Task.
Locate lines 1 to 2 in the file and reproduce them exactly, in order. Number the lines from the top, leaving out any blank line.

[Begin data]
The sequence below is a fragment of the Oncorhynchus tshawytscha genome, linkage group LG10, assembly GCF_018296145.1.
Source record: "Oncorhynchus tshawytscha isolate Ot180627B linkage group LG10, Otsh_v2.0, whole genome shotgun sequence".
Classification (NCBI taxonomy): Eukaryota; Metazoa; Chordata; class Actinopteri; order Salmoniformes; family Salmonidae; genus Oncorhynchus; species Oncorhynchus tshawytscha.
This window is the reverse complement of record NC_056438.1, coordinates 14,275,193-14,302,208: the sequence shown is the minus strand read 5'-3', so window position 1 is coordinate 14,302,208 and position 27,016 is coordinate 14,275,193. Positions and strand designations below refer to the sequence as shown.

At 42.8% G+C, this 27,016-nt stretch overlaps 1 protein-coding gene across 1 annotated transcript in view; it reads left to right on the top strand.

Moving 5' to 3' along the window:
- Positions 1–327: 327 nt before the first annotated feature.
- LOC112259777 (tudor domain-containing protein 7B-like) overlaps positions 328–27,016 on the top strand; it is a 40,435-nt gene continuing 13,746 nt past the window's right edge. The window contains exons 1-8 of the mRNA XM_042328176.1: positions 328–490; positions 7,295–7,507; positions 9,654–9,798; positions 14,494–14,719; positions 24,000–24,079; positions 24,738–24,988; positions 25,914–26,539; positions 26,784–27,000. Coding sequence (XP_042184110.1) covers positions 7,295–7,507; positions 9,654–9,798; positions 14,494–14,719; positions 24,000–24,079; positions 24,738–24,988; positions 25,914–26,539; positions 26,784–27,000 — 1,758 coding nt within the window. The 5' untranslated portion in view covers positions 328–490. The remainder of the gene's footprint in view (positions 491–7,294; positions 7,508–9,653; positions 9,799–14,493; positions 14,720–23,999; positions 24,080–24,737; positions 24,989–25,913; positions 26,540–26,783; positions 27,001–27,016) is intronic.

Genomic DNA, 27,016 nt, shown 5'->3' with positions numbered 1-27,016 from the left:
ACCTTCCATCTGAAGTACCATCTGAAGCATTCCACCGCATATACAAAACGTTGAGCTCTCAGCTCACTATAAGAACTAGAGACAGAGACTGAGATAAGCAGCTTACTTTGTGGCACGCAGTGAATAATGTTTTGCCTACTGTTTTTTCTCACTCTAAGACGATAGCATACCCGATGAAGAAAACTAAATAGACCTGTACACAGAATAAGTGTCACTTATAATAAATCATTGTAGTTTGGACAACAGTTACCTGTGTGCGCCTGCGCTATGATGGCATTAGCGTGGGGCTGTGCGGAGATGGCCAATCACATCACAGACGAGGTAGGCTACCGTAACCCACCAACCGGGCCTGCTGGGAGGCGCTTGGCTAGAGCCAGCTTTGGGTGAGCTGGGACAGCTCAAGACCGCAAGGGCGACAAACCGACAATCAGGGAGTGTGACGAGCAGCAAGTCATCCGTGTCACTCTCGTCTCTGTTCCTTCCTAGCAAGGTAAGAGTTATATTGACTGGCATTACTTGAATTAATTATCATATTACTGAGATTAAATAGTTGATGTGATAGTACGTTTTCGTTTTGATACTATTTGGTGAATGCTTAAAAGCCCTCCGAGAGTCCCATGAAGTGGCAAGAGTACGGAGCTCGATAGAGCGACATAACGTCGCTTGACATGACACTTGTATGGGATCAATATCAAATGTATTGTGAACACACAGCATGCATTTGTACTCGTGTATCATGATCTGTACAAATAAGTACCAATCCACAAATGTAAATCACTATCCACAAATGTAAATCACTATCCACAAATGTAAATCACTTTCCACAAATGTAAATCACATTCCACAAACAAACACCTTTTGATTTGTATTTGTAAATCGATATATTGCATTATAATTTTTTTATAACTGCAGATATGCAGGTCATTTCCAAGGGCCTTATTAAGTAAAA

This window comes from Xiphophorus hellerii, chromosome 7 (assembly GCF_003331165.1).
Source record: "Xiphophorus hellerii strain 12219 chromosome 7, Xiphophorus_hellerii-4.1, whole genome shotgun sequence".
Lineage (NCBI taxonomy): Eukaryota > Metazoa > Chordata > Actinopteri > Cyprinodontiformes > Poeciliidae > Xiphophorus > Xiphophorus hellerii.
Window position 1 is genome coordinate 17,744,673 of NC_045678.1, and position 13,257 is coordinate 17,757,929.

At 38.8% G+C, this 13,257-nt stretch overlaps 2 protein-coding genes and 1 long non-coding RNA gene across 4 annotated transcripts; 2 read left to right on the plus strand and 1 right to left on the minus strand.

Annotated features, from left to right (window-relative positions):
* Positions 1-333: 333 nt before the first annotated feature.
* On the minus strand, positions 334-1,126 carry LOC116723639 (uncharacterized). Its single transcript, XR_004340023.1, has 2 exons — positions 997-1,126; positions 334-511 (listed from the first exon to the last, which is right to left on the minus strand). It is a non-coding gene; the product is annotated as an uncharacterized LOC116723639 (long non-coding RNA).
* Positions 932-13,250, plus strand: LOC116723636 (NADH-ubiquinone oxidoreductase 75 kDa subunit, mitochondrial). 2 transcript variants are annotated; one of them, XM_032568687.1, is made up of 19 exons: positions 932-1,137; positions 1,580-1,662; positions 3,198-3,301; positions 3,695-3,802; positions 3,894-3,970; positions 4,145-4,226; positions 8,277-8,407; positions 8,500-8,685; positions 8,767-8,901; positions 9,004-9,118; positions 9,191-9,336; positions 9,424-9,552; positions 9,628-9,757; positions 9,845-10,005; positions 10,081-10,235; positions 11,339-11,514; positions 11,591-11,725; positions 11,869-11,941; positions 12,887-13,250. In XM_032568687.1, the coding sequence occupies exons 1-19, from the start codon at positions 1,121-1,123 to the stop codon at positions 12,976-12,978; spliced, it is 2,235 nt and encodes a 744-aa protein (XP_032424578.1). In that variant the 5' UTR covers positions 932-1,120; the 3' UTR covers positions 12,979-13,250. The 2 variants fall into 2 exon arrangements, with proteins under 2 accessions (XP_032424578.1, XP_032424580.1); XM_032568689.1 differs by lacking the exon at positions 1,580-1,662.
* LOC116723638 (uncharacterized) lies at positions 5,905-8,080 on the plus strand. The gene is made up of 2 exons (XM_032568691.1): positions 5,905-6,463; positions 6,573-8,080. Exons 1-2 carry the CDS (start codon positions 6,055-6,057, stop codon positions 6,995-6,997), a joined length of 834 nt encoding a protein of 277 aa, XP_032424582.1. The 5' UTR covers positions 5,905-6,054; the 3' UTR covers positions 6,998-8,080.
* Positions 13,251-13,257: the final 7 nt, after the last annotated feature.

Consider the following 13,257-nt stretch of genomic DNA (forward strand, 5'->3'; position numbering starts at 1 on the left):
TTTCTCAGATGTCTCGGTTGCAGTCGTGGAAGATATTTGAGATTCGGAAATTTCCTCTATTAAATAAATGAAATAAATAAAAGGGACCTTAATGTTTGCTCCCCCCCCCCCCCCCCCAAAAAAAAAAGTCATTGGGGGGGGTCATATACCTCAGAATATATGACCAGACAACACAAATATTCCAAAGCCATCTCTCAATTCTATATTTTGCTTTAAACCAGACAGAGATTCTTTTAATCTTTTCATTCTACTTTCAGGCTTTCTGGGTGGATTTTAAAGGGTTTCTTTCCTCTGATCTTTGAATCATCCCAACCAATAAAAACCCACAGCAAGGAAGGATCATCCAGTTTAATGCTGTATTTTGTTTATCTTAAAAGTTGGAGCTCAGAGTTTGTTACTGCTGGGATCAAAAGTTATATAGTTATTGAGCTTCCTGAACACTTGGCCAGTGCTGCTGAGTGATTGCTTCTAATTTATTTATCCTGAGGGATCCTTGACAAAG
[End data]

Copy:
The sequence below is a fragment of the Oncorhynchus tshawytscha genome, linkage group LG10, assembly GCF_018296145.1.
Source record: "Oncorhynchus tshawytscha isolate Ot180627B linkage group LG10, Otsh_v2.0, whole genome shotgun sequence".